Water levels on Lake Huron are constantly changing. They can change within a few hours in response to a storm system, undergo seasonal changes in response to higher evaporation rates in the late fall, winter and spring, and higher precipitation and melting snowpack in spring, to long-term changes that can see Lake Huron fluctuate within a range of about two metres between highs and lows. There are also many other factors that influence water levels on Lake Huron, both human and natural drivers of change.
Long-term changes are determined by the difference between the amount of water coming into the lake, and the amount going out. When several months of above-average precipitation occur with cooler, cloudy conditions that cause less evaporation, the levels gradually rise. This summer on Lake Huron weíre experiencing continuing high water levels, partly due to the high amount of ice cover we had this winter, combined with a wet and cold spring. Although these natural processes are the main driving factor behind water level changes, human activities can have a major influence as well, such as water diversions and human-induced climate change.
Water levels tend to peak each year mid-summer, and begin to decrease as we move into the fall. If you are interested in learning more, the Great Lakes Water Levels Dashboard, found here, is an interactive online tool that allows you to see current and historical water levels all the way back to 1918, along with predictions for upcoming changes.
Fluctuating lake levels are part of the magic of living along the coast, and many coastal ecosystems, such as coastal wetlands, depend on these changing water levels to thrive. The dramatic changes experienced recently underscore our need to be adaptable and flexible to the natural rhythms of the lake. That said, we understand that the higher levels we've been experiencing can be disheartening to many people who have shoreline cottages or visit our beaches. As people made their way to the beach last summer, some arrived wondering where the beach had gone! Particularly in dune areas, the shoreline appeared to be overtaken with dune grasses. This can be frustrating to people who are looking for "towel real estate" during the summer, however dune grass serves an important function! The vegetation and root structure provides some resistance to erosion, and allows for a gradual and sustainable exchange of sand between the dunes and the beach. Removing dune vegetation can accelerate erosion and alter the natural balance, causing beaches to deteriorate over time.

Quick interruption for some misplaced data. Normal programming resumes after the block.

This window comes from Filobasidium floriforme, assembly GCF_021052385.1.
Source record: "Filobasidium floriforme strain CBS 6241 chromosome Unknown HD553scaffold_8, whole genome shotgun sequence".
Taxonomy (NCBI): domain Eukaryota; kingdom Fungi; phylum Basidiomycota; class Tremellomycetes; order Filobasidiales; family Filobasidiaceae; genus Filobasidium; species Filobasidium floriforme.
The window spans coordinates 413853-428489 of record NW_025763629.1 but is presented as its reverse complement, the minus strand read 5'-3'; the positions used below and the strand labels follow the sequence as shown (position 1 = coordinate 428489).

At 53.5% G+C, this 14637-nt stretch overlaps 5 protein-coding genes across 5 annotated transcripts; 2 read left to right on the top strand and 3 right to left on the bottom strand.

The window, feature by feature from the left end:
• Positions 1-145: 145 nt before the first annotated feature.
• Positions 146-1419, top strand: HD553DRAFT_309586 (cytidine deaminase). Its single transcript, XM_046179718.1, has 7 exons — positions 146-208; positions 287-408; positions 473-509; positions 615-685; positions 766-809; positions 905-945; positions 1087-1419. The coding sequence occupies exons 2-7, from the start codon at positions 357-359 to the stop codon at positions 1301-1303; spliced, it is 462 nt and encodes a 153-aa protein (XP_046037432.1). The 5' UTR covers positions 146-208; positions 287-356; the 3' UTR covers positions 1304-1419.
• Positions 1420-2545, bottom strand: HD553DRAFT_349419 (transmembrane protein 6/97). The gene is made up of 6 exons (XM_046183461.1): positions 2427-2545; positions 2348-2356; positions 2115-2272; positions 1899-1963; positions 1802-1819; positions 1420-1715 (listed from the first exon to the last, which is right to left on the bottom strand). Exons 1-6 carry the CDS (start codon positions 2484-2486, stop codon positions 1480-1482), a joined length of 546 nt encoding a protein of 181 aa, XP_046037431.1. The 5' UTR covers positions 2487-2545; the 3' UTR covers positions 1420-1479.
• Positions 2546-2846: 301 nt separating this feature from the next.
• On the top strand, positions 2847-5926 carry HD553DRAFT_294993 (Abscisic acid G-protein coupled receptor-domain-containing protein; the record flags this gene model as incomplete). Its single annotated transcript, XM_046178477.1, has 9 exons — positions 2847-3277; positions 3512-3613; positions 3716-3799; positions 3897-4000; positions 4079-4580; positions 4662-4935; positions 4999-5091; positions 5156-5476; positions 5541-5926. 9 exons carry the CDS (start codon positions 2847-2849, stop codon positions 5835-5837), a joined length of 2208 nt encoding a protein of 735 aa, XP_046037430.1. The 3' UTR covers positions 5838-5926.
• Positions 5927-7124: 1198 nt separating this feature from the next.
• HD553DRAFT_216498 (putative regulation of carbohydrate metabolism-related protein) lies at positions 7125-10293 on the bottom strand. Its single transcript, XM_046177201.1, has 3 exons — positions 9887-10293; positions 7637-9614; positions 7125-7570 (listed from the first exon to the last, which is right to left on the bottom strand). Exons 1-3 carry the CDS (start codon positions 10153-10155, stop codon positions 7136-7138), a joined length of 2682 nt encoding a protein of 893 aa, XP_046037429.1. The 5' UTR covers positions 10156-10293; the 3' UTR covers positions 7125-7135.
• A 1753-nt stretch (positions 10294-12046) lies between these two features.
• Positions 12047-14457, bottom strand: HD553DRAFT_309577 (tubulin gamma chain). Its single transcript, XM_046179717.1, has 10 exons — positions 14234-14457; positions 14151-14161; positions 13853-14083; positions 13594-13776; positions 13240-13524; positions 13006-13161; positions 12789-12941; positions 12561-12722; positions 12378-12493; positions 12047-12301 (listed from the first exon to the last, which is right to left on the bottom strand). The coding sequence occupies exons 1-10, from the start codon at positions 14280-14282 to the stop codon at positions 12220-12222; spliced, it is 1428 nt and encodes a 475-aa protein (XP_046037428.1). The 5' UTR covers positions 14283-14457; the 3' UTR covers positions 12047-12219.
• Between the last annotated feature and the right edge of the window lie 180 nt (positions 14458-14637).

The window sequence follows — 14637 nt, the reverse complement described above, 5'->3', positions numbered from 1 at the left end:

So how can you aid the long term protection of your beach?:
<![if !supportLists]>∑ <![endif]>Leave native dune vegetation, such as Marram grass, to perform its role.
<![if !supportLists]>∑ <![endif]>Hardened structures, like seawalls, revetments and groynes can disrupt sand movement, can diminish the amount of sand available to the beach, and cause issues in other nearby areas of the shoreline. Avoid hardened structures in beach and dune areas (and most coastal areas, for that matter).
<![if !supportLists]>∑ <![endif]>Motorized vehicles, like all-terrain vehicles, can be very destructive to dunes. Use these vehicles on roadways and designated pathways away from the beach.